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How to Ease into Keto

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  Published on March 17th, 2023
  Reading time: 5 minutes
  Last modified March 7th, 2023
Ease into the keto diet

Jumping straight into a completely different way of eating just doesn’t work for everyone. Some people need time to make dietary changes, figure out how to navigate a new diet, and let their bodies adjust, especially if they aren’t metabolically adapted or they don’t have much knowledge about this new diet. 

When you’re starting a ketogenic diet, you’ll need to drop your carbs, consume moderate protein, and increase your intake of healthy fats. This metabolic shift is undoubtedly more challenging for those transitioning directly from the processed and sugar-loaded standard American diet, so going slowly may be the best option. If you’re wondering how to ease into keto, this article is here to help. 

What Is the Ketogenic Diet?

Instead of fueling with carbs and sugar, your body uses fat on a keto diet. Going keto involves lowering your intake of carbohydrates, typically to under 50 grams of net carbs per day. Without enough sugar (glucose) coming in, your body naturally enters the metabolic state of ketosis, and you start to become more adapted to burning fat for fuel.

The keto diet limits or avoids the consumption of carbohydrates like potatoes and refined grain and focuses on moderate protein and lots of healthy fats like fish, avocado, and nuts. Going keto has been proven to improve numerous health conditions and aid in weight loss and blood sugar regulation. [1]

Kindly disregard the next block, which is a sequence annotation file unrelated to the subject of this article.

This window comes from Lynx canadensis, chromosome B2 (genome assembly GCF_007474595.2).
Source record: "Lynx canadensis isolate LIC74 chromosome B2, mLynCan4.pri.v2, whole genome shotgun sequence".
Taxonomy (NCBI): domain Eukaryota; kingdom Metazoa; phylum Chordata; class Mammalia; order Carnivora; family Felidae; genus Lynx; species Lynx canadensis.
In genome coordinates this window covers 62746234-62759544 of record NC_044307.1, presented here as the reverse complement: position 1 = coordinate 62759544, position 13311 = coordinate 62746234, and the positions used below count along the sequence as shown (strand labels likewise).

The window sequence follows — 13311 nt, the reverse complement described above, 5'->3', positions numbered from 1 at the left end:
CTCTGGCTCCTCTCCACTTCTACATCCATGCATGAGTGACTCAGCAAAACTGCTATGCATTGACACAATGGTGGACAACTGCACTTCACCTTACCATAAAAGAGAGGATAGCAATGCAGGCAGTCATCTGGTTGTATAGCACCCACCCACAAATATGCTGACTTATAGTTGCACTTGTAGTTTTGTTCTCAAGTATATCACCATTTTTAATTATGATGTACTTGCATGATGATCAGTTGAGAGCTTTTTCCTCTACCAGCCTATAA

On keto, you burn fat and produce metabolism-boosting ketones that are excellent for brain health. Fat and protein are also more satiating than sugar, so you’ll feel fuller for longer. A high-sugar meal rises and crashes your blood sugar levels leaving you still hungry for nutrients, fat, and protein just a few hours later.

How to Ease into Keto

Keto test strip

It’s up to you if you’d like to take weeks or months to lower your carb consumption. Making the right choice for you depends on several factors, such as your activity level, health and fitness goals, age, and unique metabolism. If you have diabetes or another condition affecting your blood sugar and metabolism, it’s always best to work with a doctor or medical practitioner when making dietary changes.

Low Carb into Keto

Easing into keto has advantages. The first step is to reduce your daily carbohydrate intake. 

Rather than heading straight for keto by cutting carbs out almost completely, you could aim for a fairly low-carbohydrate diet of less than 130 grams of net carbs per day (no more than 26% of your total daily consumption), which is still a significant drop from the standard American diet of over 250 grams daily. This doesn’t have to happen overnight, but making little dietary alterations can get you there over the course of 2-3 weeks or months. [2]